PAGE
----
On the evening of June 10, 1993, plainclothes vice-squad officers of the District of Columbia Metropolitan Police Department were patrolling a "high drug area" of the city in an unmarked car. Their suspicions were aroused when they passed a dark Pathfinder truck with temporary license plates and youthful occupants waiting at a stop sign, the driver looking down into the lap of the passenger at his right. The truck remained stopped at the intersection for what seemed an unusually long time -- more than 20 seconds. When the police car executed a U-turn in order to head back toward the truck, the Pathfinder turned suddenly to its right, without signaling, and sped off at an "unreasonable" speed. The policemen followed, and in a short while overtook the Pathfinder when it stopped behind other traffic at a red light. They pulled up alongside, and Officer Ephraim Soto stepped out and approached the driver's door, identifying himself as a police officer and directing the driver, petitioner Brown, to put the vehicle in park. When Soto drew up to the driver's window, he immediately observed two large plastic bags of what appeared to be crack cocaine in petitioner Whren's hands. Petitioners were arrested, and quantities of several types of illegal drugs were retrieved from the vehicle.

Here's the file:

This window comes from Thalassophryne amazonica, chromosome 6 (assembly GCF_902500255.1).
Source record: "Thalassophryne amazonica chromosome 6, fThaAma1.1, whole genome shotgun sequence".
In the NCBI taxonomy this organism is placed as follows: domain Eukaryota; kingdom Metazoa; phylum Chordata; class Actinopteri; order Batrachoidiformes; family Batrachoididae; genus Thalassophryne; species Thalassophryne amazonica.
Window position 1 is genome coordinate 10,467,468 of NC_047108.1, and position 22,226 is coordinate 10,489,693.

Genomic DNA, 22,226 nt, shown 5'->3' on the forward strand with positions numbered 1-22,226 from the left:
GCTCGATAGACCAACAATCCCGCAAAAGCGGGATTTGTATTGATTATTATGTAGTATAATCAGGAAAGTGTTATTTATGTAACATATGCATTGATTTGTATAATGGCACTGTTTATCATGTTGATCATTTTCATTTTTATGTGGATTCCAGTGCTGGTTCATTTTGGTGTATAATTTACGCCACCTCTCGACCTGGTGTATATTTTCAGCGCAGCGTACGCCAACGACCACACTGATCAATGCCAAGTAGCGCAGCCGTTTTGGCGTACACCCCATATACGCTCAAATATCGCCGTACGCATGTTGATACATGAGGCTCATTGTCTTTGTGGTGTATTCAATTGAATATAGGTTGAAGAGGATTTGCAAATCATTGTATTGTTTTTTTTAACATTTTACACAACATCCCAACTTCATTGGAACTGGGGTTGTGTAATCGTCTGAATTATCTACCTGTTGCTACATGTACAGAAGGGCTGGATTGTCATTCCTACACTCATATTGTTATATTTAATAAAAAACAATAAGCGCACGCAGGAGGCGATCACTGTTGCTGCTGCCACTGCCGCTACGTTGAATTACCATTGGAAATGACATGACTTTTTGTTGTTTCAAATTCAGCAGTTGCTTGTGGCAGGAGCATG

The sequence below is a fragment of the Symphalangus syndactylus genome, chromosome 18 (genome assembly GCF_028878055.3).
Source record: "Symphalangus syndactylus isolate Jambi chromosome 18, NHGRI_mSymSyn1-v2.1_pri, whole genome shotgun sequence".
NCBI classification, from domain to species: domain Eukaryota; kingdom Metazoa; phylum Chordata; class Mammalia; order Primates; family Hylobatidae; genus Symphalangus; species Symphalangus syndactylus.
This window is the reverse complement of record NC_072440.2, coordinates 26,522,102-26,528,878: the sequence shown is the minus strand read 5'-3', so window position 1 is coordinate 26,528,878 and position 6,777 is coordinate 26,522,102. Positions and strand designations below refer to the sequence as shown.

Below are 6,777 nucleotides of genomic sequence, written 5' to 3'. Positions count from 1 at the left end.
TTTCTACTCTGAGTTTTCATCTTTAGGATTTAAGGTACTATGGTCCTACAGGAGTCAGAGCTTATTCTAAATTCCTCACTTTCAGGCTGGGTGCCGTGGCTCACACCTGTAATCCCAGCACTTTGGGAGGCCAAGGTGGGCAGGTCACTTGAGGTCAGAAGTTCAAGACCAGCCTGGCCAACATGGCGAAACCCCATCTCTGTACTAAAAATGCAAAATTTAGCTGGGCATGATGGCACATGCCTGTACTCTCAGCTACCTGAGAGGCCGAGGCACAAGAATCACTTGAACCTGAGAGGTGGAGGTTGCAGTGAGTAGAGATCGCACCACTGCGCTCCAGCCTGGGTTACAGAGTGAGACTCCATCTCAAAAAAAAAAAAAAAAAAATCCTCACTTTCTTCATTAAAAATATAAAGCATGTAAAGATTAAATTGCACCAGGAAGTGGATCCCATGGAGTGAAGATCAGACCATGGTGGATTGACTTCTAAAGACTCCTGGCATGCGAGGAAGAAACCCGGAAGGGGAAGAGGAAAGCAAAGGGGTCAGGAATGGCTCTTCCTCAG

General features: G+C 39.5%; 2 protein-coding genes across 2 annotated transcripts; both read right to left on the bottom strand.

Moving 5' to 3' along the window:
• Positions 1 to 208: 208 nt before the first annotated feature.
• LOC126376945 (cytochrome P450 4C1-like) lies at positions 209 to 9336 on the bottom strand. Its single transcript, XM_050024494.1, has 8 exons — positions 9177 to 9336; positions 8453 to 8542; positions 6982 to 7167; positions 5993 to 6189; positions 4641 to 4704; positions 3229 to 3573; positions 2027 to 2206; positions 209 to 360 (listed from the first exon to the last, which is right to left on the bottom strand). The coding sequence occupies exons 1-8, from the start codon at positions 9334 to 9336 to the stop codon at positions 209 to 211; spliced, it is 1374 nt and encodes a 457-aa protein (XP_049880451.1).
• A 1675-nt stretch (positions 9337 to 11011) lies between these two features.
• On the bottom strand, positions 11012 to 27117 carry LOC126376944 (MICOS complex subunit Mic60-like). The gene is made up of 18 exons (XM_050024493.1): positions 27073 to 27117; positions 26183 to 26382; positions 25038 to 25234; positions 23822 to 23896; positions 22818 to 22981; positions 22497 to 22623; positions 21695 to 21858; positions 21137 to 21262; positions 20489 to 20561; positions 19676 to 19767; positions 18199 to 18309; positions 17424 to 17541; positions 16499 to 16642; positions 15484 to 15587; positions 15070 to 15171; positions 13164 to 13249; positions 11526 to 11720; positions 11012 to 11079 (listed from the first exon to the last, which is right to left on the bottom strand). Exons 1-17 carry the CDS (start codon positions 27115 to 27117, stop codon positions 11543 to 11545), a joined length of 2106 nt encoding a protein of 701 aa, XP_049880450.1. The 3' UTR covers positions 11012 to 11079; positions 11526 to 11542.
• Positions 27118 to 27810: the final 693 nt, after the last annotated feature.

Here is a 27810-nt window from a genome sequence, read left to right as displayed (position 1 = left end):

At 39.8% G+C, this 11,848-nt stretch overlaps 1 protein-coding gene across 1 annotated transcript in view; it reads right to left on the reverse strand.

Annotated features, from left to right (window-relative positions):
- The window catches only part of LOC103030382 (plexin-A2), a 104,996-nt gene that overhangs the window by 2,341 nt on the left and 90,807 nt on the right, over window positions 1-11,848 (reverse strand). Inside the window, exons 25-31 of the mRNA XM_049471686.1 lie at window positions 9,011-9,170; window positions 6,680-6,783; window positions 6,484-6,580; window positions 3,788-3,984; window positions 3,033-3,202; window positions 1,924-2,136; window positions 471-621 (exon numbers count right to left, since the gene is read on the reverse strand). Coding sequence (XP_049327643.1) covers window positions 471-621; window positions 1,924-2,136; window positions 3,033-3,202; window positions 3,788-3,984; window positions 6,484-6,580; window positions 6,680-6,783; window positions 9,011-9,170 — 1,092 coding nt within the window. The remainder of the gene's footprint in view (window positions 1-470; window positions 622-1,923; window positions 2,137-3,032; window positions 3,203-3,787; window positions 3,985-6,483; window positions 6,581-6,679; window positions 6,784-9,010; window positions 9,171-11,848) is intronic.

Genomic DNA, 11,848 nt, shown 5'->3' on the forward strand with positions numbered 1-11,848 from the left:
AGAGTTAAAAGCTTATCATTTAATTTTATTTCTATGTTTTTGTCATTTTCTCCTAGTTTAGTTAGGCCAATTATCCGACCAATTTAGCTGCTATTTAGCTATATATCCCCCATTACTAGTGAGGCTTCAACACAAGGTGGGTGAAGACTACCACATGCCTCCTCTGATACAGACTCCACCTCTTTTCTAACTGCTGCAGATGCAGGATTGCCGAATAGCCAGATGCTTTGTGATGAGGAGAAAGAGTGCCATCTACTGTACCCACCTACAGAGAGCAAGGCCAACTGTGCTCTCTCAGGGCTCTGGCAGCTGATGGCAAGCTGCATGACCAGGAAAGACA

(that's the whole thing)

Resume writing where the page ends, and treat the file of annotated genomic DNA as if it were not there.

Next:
Whren v. United States 517 U.S. 806 (1996)

Whren v. United States 517 U.S. 806 (1996) 

Whren v. United States 517 U.S. 806 (1996) 


Whether the temporary detention of a motorist who the police have probable cause to believe has committed a civil traffic violation is inconsistent with the Fourth Amendment's prohibition against unreasonable seizures unless a reasonable officer would have been motivated to stop the car by a desire to enforce the traffic laws.